About those passing plays the Gators would leave on the field…Will Grier has a great arm. No Gator fan will argue against that. But in his start at Kentucky last week, he was quick to try to get yards using his own two feet instead. And that was because of Florida’s weak offensive line. Grier did even manage to put the ball in the end zone on his two feet, stretching out like Superman at the end of his run. The problem with Grier running the ball so much is that in a lot of other cases he probably could’ve gotten off a pass to a receiver. And if the receivers had caught those passes, the Gators probably would’ve gained more yards and put up more points. It actually pains the Volunteer fan in me to say this, but I’m not so sure Tennessee’s defense (or defensive line) is that much better than Kentucky’s. So maybe Florida’s offensive line can get it together and give the Gators a good chance at getting their 11th victory in a row in this “rivalry.” But on the flip side, Florida’s offensive line may not hold up. And the Volunteer offense, led by Josh Dobbs this time, would be able to put more points on the board than the Gators despite a suffocating Gator defense.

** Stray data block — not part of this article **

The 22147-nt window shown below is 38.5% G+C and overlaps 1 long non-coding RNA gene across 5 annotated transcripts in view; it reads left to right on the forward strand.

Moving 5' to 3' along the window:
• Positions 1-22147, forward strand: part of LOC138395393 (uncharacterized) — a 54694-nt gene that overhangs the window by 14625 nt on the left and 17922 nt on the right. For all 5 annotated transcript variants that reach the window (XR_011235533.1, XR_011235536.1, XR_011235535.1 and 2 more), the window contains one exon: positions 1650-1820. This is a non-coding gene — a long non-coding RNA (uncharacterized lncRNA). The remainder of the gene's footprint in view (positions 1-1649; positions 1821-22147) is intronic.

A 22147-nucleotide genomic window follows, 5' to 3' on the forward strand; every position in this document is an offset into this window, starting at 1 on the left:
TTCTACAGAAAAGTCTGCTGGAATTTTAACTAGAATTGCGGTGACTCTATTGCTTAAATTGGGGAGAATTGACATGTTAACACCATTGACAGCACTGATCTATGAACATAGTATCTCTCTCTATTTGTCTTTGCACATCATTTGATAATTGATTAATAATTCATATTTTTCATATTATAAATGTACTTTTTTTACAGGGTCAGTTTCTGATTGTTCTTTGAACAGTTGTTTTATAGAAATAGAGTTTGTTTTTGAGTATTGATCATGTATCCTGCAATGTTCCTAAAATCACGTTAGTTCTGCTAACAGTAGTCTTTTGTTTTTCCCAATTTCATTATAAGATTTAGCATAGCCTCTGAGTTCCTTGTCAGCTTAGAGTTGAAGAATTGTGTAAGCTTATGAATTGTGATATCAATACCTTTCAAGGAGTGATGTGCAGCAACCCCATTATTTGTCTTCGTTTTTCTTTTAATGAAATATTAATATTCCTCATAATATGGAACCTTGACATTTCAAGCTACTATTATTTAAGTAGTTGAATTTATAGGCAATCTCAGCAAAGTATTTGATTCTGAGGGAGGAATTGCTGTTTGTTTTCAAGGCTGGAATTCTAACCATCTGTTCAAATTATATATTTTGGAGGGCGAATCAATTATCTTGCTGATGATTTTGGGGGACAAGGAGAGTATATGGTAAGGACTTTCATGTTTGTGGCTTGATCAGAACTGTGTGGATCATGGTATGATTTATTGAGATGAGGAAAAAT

There’s only one more thing I feel obligated to talk about here. And that is why I’ve been putting the world “rivalry” in quotation marks. Considering I was basically raised as a Volunteer fan, this game was always seen as our biggest rivalry game every season. Vol fans proudly call themselves “Gator haters” just like my dad began calling me a “Gator traitor.” The mayor as well as pretty much the entire auditorium gasped when I Gator chomped on stage during an academic awards banquet my senior year of high school. But when I came to the University of Florida and saw the flip side of this “rivalry,” I was a little disappointed. The truth is, there are at least two bigger rivalry games every year for Gator fans. Obviously most college football fans know of our bitter rivalry with the Florida State Seminoles. I’m also pretty sure Marco Rubio managed to put that one on display for the entire country, football fans or not. But there’s one other game that always overshadows our face-off with the Volunteers, the Florida-Georgia game. Maybe it’s because it’s the World’s Largest Outdoor Cocktail Party (so much fun) or maybe because the Georgia Bulldogs have been stiffer opposition in recent history. Whatever the reason, the rivalry just isn’t the same coming from the Florida side. It’s up to Tennessee to get Gator fans to give this rivalry a little more respect now.